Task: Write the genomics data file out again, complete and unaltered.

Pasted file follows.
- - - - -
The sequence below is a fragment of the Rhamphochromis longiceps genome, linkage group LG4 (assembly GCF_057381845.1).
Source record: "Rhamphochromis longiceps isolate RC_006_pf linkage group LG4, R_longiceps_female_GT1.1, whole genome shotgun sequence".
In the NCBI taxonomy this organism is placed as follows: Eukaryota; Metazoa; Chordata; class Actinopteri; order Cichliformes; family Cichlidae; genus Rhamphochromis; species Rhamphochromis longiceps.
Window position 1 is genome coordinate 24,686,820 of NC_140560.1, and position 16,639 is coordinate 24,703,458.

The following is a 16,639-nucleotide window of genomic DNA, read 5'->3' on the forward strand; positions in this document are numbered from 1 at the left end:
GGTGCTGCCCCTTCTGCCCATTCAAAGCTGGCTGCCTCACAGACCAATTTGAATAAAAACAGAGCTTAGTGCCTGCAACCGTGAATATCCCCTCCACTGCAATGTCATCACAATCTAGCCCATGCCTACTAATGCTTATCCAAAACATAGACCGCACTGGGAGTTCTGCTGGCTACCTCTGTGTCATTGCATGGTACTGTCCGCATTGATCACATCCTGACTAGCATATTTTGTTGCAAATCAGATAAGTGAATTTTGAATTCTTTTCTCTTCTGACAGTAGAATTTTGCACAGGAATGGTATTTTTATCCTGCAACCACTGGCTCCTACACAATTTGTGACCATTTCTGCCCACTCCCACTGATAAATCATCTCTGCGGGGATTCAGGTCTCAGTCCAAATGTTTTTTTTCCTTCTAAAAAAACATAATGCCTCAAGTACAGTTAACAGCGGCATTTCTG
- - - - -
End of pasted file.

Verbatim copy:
The sequence below is a fragment of the Rhamphochromis longiceps genome, linkage group LG4 (assembly GCF_057381845.1).
Source record: "Rhamphochromis longiceps isolate RC_006_pf linkage group LG4, R_longiceps_female_GT1.1, whole genome shotgun sequence".
In the NCBI taxonomy this organism is placed as follows: Eukaryota; Metazoa; Chordata; class Actinopteri; order Cichliformes; family Cichlidae; genus Rhamphochromis; species Rhamphochromis longiceps.
Window position 1 is genome coordinate 24,686,820 of NC_140560.1, and position 16,639 is coordinate 24,703,458.

The following is a 16,639-nucleotide window of genomic DNA, read 5'->3' on the forward strand; positions in this document are numbered from 1 at the left end:
GGTGCTGCCCCTTCTGCCCATTCAAAGCTGGCTGCCTCACAGACCAATTTGAATAAAAACAGAGCTTAGTGCCTGCAACCGTGAATATCCCCTCCACTGCAATGTCATCACAATCTAGCCCATGCCTACTAATGCTTATCCAAAACATAGACCGCACTGGGAGTTCTGCTGGCTACCTCTGTGTCATTGCATGGTACTGTCCGCATTGATCACATCCTGACTAGCATATTTTGTTGCAAATCAGATAAGTGAATTTTGAATTCTTTTCTCTTCTGACAGTAGAATTTTGCACAGGAATGGTATTTTTATCCTGCAACCACTGGCTCCTACACAATTTGTGACCATTTCTGCCCACTCCCACTGATAAATCATCTCTGCGGGGATTCAGGTCTCAGTCCAAATGTTTTTTTTCCTTCTAAAAAAACATAATGCCTCAAGTACAGTTAACAGCGGCATTTCTG